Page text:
June 17, 2022
by David Bradley, Inderscience
A study in the Global Business and Economics Reviewlooks at the economic and psychosocial effects of the COVID-19 pandemic on the nations of the GCC (the Gulf Cooperation Council).
Talla M. Aldeehani of the Department of Finance and Financial Institutions in the College of Business Administration at Kuwait University, in Kuwait, and Moid U. Ahmad of Scholeio Education in the National Capital Region (NCR), India, explain that they have investigated how government support may have ameliorated the detrimental psychosocial and economic effects of the pandemic on individuals and industry.
The team surveyed citizens of the GCC states and used moderation-mediation techniques and other analytical tools to draw conclusions from the data obtained. The GCC, more formally the Cooperation Council for the Arab States of the Gulf is an intergovernmental political and economic union that comprises Bahrain, Kuwait, Oman, Qatar, Saudi Arabia, and the United Arab Emirates (UAE).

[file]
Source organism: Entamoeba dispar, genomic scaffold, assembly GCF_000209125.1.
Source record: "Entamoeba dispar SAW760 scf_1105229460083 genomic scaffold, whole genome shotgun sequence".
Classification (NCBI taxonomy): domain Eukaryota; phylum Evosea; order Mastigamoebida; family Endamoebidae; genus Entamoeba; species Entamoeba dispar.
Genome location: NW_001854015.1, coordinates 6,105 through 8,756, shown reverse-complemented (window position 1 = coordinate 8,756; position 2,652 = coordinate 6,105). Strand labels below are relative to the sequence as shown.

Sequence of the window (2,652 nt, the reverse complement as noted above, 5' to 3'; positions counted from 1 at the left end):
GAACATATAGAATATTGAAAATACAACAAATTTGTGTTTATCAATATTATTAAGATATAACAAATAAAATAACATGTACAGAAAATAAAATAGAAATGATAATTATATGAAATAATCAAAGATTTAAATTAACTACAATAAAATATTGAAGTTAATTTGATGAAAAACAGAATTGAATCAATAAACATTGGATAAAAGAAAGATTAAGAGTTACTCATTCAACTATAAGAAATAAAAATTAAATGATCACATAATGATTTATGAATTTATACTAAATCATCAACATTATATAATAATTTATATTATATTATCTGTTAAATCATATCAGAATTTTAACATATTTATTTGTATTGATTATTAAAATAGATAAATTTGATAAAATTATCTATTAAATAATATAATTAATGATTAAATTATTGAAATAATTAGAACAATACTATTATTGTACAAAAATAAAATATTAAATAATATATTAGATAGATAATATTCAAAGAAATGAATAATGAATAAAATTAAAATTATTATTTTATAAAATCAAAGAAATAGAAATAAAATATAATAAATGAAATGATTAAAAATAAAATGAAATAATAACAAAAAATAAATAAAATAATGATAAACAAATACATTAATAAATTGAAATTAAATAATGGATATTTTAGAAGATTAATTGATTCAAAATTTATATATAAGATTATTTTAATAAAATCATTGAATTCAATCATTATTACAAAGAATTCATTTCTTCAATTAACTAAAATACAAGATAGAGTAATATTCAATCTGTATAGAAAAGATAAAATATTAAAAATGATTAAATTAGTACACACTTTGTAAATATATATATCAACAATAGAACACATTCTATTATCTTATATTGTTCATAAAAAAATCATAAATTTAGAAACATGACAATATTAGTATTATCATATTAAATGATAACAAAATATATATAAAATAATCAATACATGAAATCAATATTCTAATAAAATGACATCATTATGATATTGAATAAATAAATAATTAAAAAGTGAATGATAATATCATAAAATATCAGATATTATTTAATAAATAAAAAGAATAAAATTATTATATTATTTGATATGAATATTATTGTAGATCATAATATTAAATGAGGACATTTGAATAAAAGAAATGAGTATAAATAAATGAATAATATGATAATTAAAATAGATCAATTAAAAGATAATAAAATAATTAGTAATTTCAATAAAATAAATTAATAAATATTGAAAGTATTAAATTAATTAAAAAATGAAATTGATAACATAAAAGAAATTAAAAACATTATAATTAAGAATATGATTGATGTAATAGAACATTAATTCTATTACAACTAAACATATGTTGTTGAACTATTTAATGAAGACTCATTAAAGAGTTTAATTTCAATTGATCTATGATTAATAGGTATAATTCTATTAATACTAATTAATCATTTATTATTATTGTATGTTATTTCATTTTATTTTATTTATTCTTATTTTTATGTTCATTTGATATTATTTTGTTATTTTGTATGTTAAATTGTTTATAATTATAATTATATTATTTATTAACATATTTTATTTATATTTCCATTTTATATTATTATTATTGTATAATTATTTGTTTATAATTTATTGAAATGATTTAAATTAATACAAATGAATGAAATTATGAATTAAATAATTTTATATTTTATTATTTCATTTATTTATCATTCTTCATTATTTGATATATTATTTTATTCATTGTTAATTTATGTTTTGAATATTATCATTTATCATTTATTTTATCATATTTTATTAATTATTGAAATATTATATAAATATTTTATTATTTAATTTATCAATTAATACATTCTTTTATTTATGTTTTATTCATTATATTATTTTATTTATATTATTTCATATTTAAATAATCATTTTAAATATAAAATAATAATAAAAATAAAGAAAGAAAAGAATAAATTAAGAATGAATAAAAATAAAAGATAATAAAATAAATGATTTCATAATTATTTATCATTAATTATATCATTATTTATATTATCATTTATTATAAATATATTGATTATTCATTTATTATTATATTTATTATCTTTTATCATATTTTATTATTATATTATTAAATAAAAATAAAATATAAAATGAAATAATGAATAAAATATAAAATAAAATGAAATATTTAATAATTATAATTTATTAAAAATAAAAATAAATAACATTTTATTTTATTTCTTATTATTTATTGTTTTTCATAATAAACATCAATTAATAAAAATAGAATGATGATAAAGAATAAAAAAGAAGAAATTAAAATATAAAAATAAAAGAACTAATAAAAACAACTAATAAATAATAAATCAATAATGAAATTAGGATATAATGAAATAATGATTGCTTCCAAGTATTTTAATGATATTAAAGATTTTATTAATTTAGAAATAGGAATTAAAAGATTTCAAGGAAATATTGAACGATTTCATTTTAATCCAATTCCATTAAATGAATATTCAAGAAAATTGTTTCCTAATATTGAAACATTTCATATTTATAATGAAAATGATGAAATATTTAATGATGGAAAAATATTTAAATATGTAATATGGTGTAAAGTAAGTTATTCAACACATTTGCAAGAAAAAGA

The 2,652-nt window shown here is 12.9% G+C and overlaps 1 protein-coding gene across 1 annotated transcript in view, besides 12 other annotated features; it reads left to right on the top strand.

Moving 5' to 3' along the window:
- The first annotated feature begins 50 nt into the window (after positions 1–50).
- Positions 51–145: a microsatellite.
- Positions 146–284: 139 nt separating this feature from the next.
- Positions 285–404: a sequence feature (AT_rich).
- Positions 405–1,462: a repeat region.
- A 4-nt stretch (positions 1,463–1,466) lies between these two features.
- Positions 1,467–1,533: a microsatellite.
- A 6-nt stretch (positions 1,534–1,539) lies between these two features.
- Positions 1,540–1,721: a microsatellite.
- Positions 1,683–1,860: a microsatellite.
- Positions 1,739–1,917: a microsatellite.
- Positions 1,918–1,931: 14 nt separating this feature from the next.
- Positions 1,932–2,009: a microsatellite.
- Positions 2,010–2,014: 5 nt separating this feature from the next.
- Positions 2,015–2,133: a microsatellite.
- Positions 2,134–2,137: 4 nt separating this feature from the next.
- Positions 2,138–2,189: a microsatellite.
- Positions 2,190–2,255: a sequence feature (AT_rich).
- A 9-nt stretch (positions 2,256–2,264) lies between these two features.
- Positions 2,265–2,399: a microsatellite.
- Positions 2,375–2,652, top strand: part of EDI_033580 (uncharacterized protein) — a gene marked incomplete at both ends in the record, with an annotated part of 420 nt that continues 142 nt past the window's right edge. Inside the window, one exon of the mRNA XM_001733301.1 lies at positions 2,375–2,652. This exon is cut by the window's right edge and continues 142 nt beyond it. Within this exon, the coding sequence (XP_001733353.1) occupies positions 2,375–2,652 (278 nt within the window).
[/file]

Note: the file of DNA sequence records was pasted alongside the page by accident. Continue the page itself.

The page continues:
The fundamental conclusion is that government support significantly reduced stress levels in individuals during the period studied, October to December 2020. Loss of earnings caused by the pandemic being a major stress factor for workers with men aged 50 and over being worst affected economically. This period coincided with the second wave of infection from the coronavirus, SARS-CoV-2, and would have seen enforced lockdowns, quarantine, hospitality closures, and other restrictions in place in many places in an attempt to reduce the spread of the virus.
The researchers say that the conclusions they have drawn might have relevance to nations beyond the GCC. They suggest that policymakers might best serve their citizens and businesses by putting in place a technological framework and other measures to ensure a more effective response to a future pandemic.
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